I recently discussed on the blog new evidence pointing towards a positive relationship between students' grades in college and their later-life health outcomes. A recent economics paper adds a new dimension in this area by producing findings on the effect of preceding health-risk behaviour on subsequent academic performance. The paper is by Scott E. Carrell, Mark Hoekstra, and James E. West; and is called "Does Drinking Impair College Performance? Evidence from a Regression Discontinuity Approach". Abstract: here. Paper: here. Discussion on the Freakonomics Blog: here.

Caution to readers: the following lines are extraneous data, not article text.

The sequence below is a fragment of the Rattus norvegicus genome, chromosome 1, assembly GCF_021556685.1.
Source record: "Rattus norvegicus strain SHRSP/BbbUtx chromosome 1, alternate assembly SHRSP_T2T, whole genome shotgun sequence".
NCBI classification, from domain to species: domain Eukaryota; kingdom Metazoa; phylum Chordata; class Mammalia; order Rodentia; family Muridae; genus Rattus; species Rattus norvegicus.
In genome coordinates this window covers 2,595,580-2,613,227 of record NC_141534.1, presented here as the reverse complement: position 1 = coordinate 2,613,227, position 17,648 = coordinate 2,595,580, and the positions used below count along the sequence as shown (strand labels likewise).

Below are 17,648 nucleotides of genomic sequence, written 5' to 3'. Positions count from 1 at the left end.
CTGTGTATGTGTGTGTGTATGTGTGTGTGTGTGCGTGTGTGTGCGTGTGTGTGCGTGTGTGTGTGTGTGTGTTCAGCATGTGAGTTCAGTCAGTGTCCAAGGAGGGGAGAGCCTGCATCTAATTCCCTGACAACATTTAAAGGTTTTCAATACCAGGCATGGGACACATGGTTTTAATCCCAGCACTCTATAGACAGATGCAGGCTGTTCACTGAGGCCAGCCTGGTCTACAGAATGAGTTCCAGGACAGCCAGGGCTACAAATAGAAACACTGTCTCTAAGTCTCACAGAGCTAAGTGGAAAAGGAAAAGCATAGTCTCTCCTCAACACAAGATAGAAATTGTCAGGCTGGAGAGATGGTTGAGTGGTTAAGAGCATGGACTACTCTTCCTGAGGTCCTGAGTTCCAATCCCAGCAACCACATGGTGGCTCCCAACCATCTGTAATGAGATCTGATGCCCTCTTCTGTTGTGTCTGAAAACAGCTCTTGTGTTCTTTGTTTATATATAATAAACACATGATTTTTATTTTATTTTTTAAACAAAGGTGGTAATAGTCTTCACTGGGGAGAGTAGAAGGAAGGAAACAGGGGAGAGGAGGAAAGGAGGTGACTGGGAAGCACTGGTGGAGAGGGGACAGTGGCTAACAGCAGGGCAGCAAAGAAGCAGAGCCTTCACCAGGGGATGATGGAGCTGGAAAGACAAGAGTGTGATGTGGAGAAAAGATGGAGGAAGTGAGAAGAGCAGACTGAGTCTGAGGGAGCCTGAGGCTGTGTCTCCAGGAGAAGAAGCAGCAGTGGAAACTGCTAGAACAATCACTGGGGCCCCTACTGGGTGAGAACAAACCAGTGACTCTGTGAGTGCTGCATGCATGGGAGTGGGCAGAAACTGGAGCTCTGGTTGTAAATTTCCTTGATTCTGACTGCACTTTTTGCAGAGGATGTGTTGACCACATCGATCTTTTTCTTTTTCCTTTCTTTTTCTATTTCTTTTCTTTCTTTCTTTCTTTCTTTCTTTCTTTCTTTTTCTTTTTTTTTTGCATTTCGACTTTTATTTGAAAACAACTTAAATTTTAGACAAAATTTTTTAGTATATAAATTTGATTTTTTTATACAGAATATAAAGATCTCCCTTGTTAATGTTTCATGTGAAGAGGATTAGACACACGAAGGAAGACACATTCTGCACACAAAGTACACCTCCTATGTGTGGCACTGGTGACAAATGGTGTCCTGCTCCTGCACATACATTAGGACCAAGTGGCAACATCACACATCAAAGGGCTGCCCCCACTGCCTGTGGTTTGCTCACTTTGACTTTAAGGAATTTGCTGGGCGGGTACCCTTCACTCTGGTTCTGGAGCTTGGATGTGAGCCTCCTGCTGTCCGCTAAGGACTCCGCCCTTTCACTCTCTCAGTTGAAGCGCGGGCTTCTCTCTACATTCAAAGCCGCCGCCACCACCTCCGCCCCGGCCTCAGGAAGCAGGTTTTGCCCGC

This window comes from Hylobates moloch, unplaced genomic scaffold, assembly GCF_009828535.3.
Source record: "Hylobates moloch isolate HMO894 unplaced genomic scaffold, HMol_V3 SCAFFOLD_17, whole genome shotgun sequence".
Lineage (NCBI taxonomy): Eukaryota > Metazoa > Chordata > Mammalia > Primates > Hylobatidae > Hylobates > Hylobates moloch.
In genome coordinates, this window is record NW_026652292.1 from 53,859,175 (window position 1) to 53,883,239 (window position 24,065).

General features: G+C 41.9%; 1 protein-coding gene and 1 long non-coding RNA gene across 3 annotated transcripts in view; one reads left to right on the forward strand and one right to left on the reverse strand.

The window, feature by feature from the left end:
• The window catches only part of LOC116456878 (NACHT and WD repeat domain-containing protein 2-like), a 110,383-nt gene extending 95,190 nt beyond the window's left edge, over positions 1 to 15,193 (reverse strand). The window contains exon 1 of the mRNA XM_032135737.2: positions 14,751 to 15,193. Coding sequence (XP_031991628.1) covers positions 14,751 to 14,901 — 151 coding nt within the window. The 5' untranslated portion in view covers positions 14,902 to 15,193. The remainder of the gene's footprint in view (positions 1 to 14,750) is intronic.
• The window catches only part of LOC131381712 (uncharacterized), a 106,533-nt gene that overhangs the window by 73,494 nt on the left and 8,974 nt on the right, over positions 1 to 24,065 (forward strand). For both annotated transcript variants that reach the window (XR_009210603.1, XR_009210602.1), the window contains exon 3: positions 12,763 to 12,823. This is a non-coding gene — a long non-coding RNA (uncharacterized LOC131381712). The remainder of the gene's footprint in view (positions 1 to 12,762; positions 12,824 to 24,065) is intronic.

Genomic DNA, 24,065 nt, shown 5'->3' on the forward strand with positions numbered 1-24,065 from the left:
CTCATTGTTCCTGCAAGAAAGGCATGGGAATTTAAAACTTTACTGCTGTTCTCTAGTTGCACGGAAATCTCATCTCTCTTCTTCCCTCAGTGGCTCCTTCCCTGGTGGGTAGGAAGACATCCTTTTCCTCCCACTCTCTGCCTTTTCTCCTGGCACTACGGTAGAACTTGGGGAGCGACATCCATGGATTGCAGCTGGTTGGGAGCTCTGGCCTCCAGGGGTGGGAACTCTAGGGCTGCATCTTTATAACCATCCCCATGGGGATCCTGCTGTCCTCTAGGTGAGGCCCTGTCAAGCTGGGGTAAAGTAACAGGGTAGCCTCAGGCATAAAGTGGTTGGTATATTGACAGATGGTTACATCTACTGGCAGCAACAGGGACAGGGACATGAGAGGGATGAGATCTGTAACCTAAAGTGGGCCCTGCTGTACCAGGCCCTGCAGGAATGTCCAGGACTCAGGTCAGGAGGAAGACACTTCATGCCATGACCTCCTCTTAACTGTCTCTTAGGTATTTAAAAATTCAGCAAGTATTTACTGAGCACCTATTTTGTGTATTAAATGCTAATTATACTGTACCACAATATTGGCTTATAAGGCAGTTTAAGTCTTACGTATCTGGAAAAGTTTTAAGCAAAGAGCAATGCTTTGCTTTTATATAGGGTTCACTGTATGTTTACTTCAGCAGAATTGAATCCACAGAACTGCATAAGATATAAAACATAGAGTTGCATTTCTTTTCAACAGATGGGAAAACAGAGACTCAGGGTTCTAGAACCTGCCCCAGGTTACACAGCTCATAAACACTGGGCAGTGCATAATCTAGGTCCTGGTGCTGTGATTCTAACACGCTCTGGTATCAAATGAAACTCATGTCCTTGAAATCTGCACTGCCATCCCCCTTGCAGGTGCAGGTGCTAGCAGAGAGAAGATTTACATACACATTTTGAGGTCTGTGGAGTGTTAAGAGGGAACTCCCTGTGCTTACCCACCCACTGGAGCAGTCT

The paper exploits a discontinuity in drinking at age 21 at a college in which the minimum legal drinking age is strictly enforced. A comparison is made between the grades of students who turned 21 before final exams to those who turned 21 just afterward. The authors find that drinking causes causes statistically and economically meaningful reductions in academic performance, particularly for the highest-performing students. The authors suggest that concern regarding the harmful effects of drinking in U.S. colleges is reflected by the Amethyst Initiative - in which 135 university presidents and chancellors argue that current policy has resulted in binge-drinking by students.